Sometime in recent years two trails running more than a mile-and-a-half were cut into the backcountry of Great Smoky Mountains National Park, allegedly for the use of a private resort that borders the park, according to court documents.
When contacted by the Traveler, park officials declined to discuss the trails, or even acknowledge their existence, as their presence has been raised in litigation. However, the "Boundary Trail" and "Blair Gap Trail" depicted on a trail map purportedly handed out by the Blackberry Farm Resort do not match any trails on the park's official trail map. Together they run along the park's western boundary roughly from the Beard Cane Trail to the Cane Creek Trail. Officials at the resort, where rooms start at $745 a night, had no immediate comment when asked about the trails this week.
The existence of the trails surfaced in connection with a lawsuit brought against the Park Service by Southern Forest Watch, a nonprofit group organized to overturn the park's $4 per night fee charged on backcountry travelers. Though not central to the fight over the backcountry reservation system, the group pointed to the "illegal trail system" as part of a pattern of "political patronage" that former park Superintendent Dale Ditmanson oversaw. Mr. Ditmanson, who instituted the backcountry fee system in 2013, retired from the Park Service earlier this year.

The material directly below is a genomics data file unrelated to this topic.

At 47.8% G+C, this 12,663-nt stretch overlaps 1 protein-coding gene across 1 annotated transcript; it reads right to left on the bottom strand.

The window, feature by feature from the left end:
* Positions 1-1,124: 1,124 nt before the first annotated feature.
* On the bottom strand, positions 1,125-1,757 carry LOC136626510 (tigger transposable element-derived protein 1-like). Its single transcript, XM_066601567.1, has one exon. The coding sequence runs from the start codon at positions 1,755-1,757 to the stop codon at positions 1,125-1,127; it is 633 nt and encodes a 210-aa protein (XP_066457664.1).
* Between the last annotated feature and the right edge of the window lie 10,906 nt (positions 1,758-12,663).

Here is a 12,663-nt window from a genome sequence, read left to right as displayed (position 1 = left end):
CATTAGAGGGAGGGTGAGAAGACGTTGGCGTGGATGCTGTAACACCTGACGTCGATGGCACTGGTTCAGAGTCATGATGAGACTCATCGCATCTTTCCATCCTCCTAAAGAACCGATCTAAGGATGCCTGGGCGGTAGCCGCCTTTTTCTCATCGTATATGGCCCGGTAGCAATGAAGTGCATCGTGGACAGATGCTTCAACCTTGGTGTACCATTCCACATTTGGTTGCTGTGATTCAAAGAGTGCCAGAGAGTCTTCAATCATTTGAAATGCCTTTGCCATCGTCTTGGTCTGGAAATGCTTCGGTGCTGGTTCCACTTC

By allowing the Blackberry Farm Resort to maintain these trails for the use of their customers and residents, Great Smoky Mountains officials were limiting the general public's access to the park's backcountry and allowing it to be impaired, charges Southern Forest Watch's lawsuit.
The Park Service, in court documents responding to Southern Forest Watch's complaint, denied allowing a "private resort to maintain and utilize their own separate, exclusive network of trails into, on and within the boundaries" of the park. However the agency did admit that there was a signpost with a map box located outside the park boundary and that "any signs that were erected within Park boundaries by Blackberry Farm Resort were erected without permission from NPS and have since been removed."
The trail map showing the Boundary and Blair Gap trails came from the map box on the signpost, according to Southern Forest Watch's lawyer.
The trail signs and maps were found by John Quillen, a member of Southern Forest Watch. A park volunteer who regularly hikes the Cane Creek Trail to help maintain it, Mr. Quillen discovered the Boundary Trail in 2009 when he came upon a trail of trees that had been chainsawed down. He and some friends also heard a chainsaw at work, and encountered riders on two all-terrain vehicles who allegedly claimed they had come from Blackberry Farm. Photos of a trail sign, the ATV, and downed trees are part of Southern Forest Watch's court filing.
No court date for the matter has been set.